Tag Archives | UN

CANCELLED-Talk: Gendered and racialised citizenship in Algeria: between colonialism and nationalism

Update 29.01.2019: Cancelled. Will be reorganised later in the year. Gendered and racialised citizenship in Algeria: between colonialism and nationalism Natalya Vince, University of Portsmouth 30 January 2018 Milldam LE0.06,  2.00 – 3.30 pm ALL WELCOME   In 1951, Marie-Hélène Lefaucheux, former member of the French resistance and one of the founders of the United Nations Commission on the Status of Women, pointedly highlighted the incongruity of France not extending the right to vote to Muslim women in Algeria when many members of the Arab League were in the process of granting women’s suffrage. France was notoriously late in giving women the vote: women in France voted for the first time in 1945. This right was extended to French women of European origin living in Algeria – which at this point was an integral part of French territory and not ‘just’ a colony – but not ‘French Muslim’ (i.e. Algerian) women. This was supposedly out of respect for ‘tradition’ and the purported resistance of conservative Muslim men to ‘their’ women’s enfranchisement. In fact, since the second half of the nineteenth century, stereotypical representations of the Muslim woman as oppressed and backwards had been used by the French state as a justification for […]

Continue Reading 0

The G5 Sahel Force, Failing the Region and Failing Itself

BAMAKO, Mali — The G5 Sahel Force was conceived to enable greater coordination among five countries in the Sahel region of West Africa in fighting jihadist groups and to strengthen regional administration and development while relieving the United Nations mission in Mali of those burdens. Yet ever since the group — Burkina Faso, Chad, Mali, Mauritania and Niger — launched its military operations in July 2017, it has been defined more by what it lacks than by its actions. A damning report by the United Nations Secretary-General published earlier this year and highlighted in November by the Security Council, said that the force has been hampered by a lack of funding, a devastating attack that killed five people and destroyed most of its military headquarters in Mali in July and a bias toward military solutions. So, is the G5 Sahel Force, a French-led initiative backed by the UN but resisted financially by the United States, going to survive? The grouping makes sense in that the modern-day borders of Sahelian countries were inherited from colonialism and often divide single communities among different nation-states. So far, the force’s units number 3,500 soldiers (from a target of 10,000) and have deployed on the border between Mauritania and Mali; the […]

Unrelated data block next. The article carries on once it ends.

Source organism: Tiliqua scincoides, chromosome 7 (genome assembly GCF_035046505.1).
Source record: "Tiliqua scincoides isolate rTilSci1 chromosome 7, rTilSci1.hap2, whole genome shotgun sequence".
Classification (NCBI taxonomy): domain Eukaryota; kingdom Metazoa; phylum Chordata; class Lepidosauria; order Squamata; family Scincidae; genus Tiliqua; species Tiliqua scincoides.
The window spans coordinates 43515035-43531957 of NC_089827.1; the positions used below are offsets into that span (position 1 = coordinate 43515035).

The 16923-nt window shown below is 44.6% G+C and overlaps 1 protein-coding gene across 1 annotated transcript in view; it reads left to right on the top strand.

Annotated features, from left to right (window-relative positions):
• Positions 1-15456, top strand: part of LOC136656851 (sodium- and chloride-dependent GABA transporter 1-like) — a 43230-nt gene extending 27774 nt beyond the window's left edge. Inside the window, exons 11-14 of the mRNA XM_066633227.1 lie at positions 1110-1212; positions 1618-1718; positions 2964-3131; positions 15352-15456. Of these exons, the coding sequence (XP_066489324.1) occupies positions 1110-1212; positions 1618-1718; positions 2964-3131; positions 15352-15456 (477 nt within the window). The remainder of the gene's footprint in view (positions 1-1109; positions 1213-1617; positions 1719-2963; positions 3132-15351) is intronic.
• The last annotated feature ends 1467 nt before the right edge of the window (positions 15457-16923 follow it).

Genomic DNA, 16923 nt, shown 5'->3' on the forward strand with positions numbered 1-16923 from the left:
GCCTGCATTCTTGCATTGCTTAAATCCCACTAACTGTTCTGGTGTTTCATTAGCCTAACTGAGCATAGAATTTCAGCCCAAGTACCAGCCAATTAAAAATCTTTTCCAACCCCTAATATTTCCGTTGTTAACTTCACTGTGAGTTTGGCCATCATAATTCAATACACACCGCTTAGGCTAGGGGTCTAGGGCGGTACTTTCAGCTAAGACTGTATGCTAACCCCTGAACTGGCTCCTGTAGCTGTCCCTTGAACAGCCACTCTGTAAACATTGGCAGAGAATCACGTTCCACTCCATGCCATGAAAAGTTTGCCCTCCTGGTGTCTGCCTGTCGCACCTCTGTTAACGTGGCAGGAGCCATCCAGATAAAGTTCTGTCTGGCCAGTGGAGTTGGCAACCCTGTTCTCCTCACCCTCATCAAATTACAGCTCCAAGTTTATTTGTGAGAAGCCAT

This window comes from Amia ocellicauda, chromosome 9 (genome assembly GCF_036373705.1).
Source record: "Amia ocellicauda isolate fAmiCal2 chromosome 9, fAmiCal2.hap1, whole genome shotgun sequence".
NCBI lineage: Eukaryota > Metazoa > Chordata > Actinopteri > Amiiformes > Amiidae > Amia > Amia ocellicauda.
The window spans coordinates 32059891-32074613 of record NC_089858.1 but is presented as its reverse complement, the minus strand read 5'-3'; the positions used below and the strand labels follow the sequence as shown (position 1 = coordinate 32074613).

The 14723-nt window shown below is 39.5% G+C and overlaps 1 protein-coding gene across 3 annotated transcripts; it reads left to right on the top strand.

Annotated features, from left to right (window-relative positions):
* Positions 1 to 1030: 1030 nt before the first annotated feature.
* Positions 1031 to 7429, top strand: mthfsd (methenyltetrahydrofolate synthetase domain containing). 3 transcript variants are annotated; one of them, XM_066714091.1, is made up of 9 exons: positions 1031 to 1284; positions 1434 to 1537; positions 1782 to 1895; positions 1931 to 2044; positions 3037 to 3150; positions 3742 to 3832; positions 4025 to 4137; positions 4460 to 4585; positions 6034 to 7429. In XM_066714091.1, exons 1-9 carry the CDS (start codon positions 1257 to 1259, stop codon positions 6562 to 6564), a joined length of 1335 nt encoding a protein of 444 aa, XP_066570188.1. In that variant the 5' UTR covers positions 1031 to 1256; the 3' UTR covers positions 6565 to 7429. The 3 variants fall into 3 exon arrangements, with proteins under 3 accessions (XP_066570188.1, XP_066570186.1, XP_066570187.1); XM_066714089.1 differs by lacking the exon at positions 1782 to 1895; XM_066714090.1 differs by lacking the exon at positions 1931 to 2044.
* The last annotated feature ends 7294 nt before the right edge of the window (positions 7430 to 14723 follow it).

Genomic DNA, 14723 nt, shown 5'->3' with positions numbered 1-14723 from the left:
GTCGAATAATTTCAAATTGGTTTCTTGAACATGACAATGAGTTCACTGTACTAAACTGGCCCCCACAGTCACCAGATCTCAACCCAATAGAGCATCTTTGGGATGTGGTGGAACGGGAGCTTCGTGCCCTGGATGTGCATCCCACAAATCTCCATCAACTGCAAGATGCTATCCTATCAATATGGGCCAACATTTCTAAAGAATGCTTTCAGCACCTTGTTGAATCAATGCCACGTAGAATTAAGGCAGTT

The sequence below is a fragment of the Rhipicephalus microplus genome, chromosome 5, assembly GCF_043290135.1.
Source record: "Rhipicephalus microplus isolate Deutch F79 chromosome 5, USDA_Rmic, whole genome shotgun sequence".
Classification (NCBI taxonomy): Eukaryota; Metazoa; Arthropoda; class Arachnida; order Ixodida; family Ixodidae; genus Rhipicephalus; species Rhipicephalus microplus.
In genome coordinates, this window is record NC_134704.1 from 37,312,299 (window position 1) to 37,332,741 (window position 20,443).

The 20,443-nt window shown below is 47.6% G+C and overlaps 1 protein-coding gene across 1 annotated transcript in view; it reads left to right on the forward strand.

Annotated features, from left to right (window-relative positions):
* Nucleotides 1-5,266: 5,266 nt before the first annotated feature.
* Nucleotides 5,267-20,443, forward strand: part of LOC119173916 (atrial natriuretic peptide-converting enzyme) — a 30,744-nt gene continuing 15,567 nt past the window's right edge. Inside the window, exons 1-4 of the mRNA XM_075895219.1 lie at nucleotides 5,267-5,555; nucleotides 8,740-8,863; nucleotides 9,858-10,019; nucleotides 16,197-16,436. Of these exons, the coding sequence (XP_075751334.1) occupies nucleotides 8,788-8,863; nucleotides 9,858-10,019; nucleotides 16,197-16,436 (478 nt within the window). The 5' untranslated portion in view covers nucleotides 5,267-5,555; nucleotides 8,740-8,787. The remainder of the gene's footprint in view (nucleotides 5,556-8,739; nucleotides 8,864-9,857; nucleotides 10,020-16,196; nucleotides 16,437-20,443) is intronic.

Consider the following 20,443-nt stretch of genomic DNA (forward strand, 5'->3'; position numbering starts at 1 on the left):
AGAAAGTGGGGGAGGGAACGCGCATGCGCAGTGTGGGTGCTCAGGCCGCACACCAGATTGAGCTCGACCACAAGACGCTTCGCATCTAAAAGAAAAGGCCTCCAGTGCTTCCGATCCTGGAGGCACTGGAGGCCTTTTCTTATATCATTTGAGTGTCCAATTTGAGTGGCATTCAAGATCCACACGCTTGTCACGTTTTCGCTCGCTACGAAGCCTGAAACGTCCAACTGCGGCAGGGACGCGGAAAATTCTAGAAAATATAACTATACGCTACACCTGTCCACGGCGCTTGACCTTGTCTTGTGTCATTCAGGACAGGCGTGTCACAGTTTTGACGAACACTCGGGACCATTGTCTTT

Continue Reading 0